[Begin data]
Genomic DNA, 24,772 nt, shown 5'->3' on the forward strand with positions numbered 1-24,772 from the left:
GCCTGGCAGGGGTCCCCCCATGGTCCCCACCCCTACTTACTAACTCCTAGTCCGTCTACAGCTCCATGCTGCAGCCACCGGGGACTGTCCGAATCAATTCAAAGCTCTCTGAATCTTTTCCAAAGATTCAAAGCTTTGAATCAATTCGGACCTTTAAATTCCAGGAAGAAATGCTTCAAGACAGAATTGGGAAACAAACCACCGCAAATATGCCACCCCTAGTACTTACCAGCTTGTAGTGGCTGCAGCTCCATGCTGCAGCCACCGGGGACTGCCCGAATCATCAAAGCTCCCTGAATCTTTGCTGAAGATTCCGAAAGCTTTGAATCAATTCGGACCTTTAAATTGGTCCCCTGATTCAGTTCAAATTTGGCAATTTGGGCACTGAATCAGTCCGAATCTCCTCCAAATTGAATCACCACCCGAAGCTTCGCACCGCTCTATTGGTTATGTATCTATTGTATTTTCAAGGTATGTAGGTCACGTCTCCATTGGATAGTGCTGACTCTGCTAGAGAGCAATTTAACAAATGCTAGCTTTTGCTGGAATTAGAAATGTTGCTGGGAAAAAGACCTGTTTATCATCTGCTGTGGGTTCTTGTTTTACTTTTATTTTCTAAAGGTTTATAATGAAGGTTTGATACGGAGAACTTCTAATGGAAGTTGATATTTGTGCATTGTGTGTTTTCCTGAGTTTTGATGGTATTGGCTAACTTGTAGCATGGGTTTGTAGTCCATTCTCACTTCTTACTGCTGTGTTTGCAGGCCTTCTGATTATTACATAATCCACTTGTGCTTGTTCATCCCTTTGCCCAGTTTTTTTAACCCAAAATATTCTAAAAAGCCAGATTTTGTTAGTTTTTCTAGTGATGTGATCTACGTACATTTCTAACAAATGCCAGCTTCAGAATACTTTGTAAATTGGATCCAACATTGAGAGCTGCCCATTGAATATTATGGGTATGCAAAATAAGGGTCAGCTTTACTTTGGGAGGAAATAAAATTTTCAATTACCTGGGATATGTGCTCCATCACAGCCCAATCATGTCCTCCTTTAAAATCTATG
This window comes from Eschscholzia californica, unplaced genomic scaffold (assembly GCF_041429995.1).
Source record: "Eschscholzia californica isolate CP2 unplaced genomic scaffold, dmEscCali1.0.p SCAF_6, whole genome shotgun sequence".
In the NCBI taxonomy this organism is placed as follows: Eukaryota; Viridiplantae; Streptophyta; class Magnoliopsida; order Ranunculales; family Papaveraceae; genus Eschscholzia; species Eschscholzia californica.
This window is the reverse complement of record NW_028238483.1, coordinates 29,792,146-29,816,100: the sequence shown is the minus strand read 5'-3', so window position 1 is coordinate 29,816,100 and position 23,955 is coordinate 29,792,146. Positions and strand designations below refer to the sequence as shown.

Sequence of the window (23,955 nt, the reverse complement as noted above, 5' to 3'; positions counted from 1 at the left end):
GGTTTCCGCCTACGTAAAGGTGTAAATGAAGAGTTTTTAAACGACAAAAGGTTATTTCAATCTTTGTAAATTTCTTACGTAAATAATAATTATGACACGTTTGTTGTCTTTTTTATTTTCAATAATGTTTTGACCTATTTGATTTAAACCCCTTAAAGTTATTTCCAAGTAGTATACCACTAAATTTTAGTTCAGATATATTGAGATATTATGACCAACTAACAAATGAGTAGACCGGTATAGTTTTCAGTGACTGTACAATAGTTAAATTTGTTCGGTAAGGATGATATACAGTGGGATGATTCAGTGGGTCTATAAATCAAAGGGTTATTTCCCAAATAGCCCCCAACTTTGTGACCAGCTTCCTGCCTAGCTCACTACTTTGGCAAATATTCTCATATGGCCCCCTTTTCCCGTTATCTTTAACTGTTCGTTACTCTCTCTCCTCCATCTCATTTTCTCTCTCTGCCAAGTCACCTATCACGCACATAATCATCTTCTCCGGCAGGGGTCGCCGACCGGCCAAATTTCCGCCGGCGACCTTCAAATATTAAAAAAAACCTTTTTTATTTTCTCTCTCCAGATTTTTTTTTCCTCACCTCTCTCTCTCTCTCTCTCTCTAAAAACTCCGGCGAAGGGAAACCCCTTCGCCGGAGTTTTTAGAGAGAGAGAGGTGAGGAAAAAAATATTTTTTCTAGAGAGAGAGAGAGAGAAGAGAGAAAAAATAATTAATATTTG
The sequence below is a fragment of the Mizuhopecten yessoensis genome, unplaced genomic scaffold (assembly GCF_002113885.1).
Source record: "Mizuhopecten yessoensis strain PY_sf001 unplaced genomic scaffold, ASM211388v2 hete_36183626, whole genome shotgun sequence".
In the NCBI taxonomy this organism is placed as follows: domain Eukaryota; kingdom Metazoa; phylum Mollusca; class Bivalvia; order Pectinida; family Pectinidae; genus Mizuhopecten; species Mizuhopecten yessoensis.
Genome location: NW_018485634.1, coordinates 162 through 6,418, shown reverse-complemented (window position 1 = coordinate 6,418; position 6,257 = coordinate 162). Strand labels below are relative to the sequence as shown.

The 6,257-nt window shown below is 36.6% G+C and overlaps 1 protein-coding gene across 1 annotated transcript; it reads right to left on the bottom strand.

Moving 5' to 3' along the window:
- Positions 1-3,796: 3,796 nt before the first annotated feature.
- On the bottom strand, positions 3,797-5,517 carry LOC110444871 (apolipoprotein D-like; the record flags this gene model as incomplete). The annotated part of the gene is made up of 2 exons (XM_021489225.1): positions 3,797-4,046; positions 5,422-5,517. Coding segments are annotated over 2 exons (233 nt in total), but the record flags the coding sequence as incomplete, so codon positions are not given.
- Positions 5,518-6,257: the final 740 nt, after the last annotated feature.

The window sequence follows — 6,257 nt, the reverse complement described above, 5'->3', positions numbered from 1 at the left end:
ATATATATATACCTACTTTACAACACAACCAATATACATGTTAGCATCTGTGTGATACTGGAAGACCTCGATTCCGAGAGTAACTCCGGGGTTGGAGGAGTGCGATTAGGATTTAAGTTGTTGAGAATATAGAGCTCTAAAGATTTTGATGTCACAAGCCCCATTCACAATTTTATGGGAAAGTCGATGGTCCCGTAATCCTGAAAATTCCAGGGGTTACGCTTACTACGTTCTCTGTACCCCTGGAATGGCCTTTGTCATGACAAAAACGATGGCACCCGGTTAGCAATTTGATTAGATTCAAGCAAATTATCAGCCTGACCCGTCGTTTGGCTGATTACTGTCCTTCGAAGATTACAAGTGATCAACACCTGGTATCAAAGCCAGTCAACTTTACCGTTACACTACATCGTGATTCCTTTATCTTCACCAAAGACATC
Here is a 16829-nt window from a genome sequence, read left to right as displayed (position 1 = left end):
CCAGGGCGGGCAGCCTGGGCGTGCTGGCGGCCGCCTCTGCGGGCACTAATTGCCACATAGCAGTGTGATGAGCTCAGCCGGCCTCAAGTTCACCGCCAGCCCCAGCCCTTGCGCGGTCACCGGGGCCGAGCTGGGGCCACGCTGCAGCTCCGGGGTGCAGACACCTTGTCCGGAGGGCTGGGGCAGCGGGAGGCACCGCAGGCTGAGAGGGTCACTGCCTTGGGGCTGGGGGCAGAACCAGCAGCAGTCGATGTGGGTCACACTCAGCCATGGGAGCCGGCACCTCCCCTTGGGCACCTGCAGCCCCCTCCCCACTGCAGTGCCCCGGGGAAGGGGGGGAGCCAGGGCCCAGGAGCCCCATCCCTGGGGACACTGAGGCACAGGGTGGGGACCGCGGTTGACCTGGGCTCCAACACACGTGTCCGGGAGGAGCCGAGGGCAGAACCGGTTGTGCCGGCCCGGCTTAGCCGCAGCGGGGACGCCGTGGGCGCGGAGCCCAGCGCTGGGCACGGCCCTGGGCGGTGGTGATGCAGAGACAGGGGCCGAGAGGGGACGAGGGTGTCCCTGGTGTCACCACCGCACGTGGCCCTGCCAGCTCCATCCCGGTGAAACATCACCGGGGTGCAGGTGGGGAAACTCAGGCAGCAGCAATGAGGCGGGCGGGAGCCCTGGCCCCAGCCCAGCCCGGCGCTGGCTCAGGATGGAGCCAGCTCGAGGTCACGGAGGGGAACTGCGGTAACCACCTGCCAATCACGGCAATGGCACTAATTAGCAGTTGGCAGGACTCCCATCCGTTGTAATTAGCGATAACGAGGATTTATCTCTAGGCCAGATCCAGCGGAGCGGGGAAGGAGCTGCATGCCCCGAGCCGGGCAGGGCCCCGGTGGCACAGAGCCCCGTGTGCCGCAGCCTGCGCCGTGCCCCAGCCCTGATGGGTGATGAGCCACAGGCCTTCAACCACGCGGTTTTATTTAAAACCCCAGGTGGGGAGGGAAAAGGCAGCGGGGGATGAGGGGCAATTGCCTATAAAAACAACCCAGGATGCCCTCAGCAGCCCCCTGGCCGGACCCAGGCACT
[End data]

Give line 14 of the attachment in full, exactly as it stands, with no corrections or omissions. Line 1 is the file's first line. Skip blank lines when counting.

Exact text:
Moving 5' to 3' along the window: